Mr. Fisher : To ask the Minister for the Arts what information he has on the reasons for the withdrawal of plans to build a national theatre for dance on the south bank. Mr. Luce [holding answer 2 February 1989] : I am informed that a bid was made for the county hall site, which included the building of a dance theatre ; but another bid worth £20 million more from the County Hall Development Group was accepted by the London residuary body, under its statutory obligation to obtain the maximum benefit for the ratepayers, in June 1988.
|£ million ------------------------------ 1983 |3,301 1984 |-246 1985 |4,123 1986 |4,078 1987 |<1>5,664 <1> Provisional.
Mr. Atkins : My Department is today laying a statutory instrument under section 1 of the Wireless Telegraphy Act 1949 further to reduce licensing requirements, in line with intentions expressed in the White Paper "Releasing Enterprise" (Cm. 512), published in November 1988.
Following the outcome of the review announced on 20 December 1988 in reply to a question from my hon. Friend the Wireless Telegraphy Apparatus (Receivers) (Exemption) Regulations 1989 will exempt from licensing requirements the use of radio equipment used for receiving--as distinct from transmitting--with one important exception. The television licence fee will continue to be charged as the arrangements for licensing users of television to receive authorised broadcasts are not affected by these proposals.
Licences for receivers are not required for radio spectrum management purposes. Reception of authorised sound radio broadcasting and of radio amateur transmissions was exempted some time ago. In particular, people will no longer need a separate licence to use television receive-only (TVRO) equipment such as satellite dishes for television broadcasts direct to the home from fixed-service satellites. Removal of licensing will, moreover, avoid the costs to users and to Government caused by changing requirements as new services develop.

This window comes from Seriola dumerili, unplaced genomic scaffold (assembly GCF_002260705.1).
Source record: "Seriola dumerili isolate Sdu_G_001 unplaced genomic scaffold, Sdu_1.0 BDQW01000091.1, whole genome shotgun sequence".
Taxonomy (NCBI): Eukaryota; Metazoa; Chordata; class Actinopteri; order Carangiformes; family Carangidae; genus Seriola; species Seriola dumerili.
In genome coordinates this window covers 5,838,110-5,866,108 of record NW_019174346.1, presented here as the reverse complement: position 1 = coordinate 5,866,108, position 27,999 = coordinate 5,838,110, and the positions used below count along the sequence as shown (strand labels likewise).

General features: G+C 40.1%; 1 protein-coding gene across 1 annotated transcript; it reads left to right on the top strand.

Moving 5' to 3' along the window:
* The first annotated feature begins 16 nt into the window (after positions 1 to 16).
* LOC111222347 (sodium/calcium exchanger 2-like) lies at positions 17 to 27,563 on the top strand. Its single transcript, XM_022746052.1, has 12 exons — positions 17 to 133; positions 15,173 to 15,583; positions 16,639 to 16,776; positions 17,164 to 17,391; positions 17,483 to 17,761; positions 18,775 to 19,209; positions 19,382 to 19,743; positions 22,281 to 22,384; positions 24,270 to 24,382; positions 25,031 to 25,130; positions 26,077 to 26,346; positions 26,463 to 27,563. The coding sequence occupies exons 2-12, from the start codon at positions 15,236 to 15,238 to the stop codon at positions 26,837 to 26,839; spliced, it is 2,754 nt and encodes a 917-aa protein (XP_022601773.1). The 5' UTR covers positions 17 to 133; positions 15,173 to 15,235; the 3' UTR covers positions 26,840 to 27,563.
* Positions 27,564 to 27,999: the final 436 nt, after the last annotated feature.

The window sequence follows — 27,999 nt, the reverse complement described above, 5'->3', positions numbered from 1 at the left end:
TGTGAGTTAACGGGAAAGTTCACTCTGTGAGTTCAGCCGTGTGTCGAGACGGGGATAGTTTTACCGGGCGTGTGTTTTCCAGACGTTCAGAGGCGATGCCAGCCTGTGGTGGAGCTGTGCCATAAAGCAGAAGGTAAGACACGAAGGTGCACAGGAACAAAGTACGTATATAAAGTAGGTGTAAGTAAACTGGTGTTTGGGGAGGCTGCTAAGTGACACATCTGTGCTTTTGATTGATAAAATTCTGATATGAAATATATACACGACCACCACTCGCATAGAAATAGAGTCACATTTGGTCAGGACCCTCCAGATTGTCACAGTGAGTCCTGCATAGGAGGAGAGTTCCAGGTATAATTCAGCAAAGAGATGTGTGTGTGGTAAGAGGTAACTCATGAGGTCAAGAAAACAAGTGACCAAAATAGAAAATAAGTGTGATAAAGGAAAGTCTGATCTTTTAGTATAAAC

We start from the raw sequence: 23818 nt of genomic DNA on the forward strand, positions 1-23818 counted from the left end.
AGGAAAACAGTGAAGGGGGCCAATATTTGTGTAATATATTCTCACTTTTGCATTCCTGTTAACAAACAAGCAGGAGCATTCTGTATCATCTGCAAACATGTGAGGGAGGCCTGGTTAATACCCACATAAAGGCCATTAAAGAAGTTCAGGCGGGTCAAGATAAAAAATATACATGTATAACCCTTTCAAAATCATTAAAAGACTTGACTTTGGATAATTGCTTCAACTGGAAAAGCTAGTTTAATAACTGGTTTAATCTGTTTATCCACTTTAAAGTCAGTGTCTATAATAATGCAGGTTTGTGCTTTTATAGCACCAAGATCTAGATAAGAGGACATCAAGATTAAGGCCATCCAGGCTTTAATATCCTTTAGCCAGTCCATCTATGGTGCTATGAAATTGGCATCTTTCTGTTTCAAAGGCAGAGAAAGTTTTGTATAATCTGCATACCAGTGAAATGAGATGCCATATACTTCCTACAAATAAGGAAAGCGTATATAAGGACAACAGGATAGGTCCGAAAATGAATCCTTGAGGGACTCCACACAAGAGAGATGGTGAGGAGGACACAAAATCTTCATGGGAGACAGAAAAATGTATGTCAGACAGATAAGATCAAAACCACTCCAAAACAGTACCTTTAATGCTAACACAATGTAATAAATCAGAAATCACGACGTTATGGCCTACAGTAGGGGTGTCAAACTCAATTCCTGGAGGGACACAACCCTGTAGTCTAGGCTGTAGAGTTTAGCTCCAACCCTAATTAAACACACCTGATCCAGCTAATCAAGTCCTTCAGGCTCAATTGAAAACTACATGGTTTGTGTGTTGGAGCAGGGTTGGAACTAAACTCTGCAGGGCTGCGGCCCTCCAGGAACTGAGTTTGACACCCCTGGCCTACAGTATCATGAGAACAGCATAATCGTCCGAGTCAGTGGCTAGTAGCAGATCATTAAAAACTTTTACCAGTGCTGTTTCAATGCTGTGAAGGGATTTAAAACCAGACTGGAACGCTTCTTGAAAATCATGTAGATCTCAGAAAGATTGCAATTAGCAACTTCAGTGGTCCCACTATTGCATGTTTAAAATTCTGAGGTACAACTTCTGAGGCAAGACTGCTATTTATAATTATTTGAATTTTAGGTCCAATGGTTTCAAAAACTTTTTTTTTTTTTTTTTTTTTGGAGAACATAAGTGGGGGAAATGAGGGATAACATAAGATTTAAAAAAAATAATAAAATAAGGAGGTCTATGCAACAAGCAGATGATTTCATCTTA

The statutory instrument will come into force on 27 February 1989.
Mrs. Ann Taylor : To ask the Chancellor of the Duchy of Lancaster what discussions he has had with the European Commission to establish whether the proposal of his right hon. Friend the Secretary of State for the Environment on merger policy with regard to the water industry of 11 January, Official Report, column 841, is likely to contravene European Economic Community competition policy and what response he has received.
Mr. Maude [holding answer 2 February 1989] : Formal clearance by the EC Commission of the proposals for mergers in the water industry is not necessary. My right hon. Friend the Secretary of State for the Environment will, however, be keeping the Commission informed about the details of his proposals.
Mrs. Clwyd : To ask the Chancellor of the Duchy of Lancaster whether any guarantees and conditions on the use and production of chemical weapons have been attached to the Britain-Iraq £340 million trade credit.
Mr. Alan Clark [holding answer 31 January 1989] : The UK-Iraq £340 million financial protocol makes no specific reference to imports which might conceivably relate to the production of chemical weapons. However, it can be used only to finance goods which meet United Kingdom export licence requirements, and these specifically prevent the